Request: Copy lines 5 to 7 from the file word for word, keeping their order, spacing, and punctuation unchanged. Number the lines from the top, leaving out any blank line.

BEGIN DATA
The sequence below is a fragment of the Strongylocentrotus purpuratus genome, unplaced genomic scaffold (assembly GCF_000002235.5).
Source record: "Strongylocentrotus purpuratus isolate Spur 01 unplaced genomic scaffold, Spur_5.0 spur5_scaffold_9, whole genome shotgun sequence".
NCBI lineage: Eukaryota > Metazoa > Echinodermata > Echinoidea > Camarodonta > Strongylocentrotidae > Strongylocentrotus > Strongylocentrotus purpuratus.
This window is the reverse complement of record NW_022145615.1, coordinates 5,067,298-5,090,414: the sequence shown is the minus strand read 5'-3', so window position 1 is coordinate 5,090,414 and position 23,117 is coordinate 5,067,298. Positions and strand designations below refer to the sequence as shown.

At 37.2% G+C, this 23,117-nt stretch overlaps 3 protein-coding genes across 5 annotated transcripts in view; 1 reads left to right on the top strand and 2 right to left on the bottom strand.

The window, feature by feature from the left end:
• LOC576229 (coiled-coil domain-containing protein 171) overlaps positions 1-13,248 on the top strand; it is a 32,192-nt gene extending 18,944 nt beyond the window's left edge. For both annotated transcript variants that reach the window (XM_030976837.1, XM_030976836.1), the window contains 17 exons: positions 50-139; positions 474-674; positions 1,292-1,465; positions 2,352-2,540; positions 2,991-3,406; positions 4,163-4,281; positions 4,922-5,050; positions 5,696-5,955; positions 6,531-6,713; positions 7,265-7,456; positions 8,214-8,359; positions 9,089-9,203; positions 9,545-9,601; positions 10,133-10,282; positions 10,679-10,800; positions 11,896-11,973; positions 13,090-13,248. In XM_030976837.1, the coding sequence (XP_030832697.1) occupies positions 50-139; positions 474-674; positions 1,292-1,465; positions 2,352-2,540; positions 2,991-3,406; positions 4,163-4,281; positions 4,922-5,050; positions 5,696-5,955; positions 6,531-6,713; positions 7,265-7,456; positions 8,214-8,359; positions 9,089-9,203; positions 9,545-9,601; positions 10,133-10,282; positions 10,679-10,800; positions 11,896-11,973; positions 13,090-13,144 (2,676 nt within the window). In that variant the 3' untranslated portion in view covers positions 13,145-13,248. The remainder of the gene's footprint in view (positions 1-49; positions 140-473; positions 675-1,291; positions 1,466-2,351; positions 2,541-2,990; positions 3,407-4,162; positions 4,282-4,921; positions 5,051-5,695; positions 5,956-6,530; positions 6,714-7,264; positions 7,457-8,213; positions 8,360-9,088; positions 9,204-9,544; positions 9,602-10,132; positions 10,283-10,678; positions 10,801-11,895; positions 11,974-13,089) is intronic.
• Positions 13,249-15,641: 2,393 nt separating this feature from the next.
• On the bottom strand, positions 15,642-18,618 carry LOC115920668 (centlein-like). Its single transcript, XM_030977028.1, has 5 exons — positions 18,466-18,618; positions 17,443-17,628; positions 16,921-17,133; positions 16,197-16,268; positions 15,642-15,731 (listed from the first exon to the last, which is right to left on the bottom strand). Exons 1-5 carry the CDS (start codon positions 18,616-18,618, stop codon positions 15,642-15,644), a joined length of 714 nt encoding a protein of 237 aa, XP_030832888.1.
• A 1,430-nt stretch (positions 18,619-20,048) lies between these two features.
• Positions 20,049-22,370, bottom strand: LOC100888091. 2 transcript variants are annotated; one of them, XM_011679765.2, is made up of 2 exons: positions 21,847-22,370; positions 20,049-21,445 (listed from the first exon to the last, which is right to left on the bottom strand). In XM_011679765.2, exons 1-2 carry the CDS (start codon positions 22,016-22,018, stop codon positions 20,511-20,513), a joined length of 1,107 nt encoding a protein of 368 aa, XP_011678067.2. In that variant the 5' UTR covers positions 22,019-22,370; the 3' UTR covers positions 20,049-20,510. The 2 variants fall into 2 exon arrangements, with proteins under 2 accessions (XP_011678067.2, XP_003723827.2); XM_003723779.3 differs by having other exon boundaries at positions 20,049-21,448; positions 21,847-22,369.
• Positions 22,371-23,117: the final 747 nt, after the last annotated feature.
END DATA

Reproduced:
At 37.2% G+C, this 23,117-nt stretch overlaps 3 protein-coding genes across 5 annotated transcripts in view; 1 reads left to right on the top strand and 2 right to left on the bottom strand.

The window, feature by feature from the left end:
• LOC576229 (coiled-coil domain-containing protein 171) overlaps positions 1-13,248 on the top strand; it is a 32,192-nt gene extending 18,944 nt beyond the window's left edge. For both annotated transcript variants that reach the window (XM_030976837.1, XM_030976836.1), the window contains 17 exons: positions 50-139; positions 474-674; positions 1,292-1,465; positions 2,352-2,540; positions 2,991-3,406; positions 4,163-4,281; positions 4,922-5,050; positions 5,696-5,955; positions 6,531-6,713; positions 7,265-7,456; positions 8,214-8,359; positions 9,089-9,203; positions 9,545-9,601; positions 10,133-10,282; positions 10,679-10,800; positions 11,896-11,973; positions 13,090-13,248. In XM_030976837.1, the coding sequence (XP_030832697.1) occupies positions 50-139; positions 474-674; positions 1,292-1,465; positions 2,352-2,540; positions 2,991-3,406; positions 4,163-4,281; positions 4,922-5,050; positions 5,696-5,955; positions 6,531-6,713; positions 7,265-7,456; positions 8,214-8,359; positions 9,089-9,203; positions 9,545-9,601; positions 10,133-10,282; positions 10,679-10,800; positions 11,896-11,973; positions 13,090-13,144 (2,676 nt within the window). In that variant the 3' untranslated portion in view covers positions 13,145-13,248. The remainder of the gene's footprint in view (positions 1-49; positions 140-473; positions 675-1,291; positions 1,466-2,351; positions 2,541-2,990; positions 3,407-4,162; positions 4,282-4,921; positions 5,051-5,695; positions 5,956-6,530; positions 6,714-7,264; positions 7,457-8,213; positions 8,360-9,088; positions 9,204-9,544; positions 9,602-10,132; positions 10,283-10,678; positions 10,801-11,895; positions 11,974-13,089) is intronic.